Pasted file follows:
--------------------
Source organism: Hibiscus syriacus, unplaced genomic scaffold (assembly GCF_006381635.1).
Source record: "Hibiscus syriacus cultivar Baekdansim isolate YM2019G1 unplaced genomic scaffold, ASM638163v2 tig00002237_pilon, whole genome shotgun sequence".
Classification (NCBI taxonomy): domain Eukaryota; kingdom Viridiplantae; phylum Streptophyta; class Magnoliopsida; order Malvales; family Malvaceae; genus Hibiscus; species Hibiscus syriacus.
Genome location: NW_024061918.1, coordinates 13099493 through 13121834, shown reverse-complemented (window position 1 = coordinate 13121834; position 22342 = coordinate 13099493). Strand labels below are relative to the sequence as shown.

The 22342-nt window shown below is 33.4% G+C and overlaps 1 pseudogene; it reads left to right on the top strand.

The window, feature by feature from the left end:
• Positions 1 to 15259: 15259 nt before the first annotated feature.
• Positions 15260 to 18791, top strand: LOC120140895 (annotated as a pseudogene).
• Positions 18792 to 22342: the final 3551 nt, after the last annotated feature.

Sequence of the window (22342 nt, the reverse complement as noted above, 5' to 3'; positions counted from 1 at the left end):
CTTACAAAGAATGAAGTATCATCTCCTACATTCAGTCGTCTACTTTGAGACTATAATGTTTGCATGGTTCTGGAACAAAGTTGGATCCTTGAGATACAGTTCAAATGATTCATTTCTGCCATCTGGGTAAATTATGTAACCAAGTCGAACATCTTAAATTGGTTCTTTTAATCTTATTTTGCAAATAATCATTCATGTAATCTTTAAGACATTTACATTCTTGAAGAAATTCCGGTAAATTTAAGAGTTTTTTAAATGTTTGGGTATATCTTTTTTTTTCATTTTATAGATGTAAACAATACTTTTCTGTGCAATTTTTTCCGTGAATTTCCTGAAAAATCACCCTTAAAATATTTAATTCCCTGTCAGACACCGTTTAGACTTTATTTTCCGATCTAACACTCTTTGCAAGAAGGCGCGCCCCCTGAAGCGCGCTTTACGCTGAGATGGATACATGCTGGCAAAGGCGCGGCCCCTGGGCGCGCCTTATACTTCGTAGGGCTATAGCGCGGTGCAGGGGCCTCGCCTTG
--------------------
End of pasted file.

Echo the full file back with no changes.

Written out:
Source organism: Hibiscus syriacus, unplaced genomic scaffold (assembly GCF_006381635.1).
Source record: "Hibiscus syriacus cultivar Baekdansim isolate YM2019G1 unplaced genomic scaffold, ASM638163v2 tig00002237_pilon, whole genome shotgun sequence".
Classification (NCBI taxonomy): domain Eukaryota; kingdom Viridiplantae; phylum Streptophyta; class Magnoliopsida; order Malvales; family Malvaceae; genus Hibiscus; species Hibiscus syriacus.
Genome location: NW_024061918.1, coordinates 13099493 through 13121834, shown reverse-complemented (window position 1 = coordinate 13121834; position 22342 = coordinate 13099493). Strand labels below are relative to the sequence as shown.

The 22342-nt window shown below is 33.4% G+C and overlaps 1 pseudogene; it reads left to right on the top strand.

The window, feature by feature from the left end:
• Positions 1 to 15259: 15259 nt before the first annotated feature.
• Positions 15260 to 18791, top strand: LOC120140895 (annotated as a pseudogene).
• Positions 18792 to 22342: the final 3551 nt, after the last annotated feature.

Sequence of the window (22342 nt, the reverse complement as noted above, 5' to 3'; positions counted from 1 at the left end):
CTTACAAAGAATGAAGTATCATCTCCTACATTCAGTCGTCTACTTTGAGACTATAATGTTTGCATGGTTCTGGAACAAAGTTGGATCCTTGAGATACAGTTCAAATGATTCATTTCTGCCATCTGGGTAAATTATGTAACCAAGTCGAACATCTTAAATTGGTTCTTTTAATCTTATTTTGCAAATAATCATTCATGTAATCTTTAAGACATTTACATTCTTGAAGAAATTCCGGTAAATTTAAGAGTTTTTTAAATGTTTGGGTATATCTTTTTTTTTCATTTTATAGATGTAAACAATACTTTTCTGTGCAATTTTTTCCGTGAATTTCCTGAAAAATCACCCTTAAAATATTTAATTCCCTGTCAGACACCGTTTAGACTTTATTTTCCGATCTAACACTCTTTGCAAGAAGGCGCGCCCCCTGAAGCGCGCTTTACGCTGAGATGGATACATGCTGGCAAAGGCGCGGCCCCTGGGCGCGCCTTATACTTCGTAGGGCTATAGCGCGGTGCAGGGGCCTCGCCTTG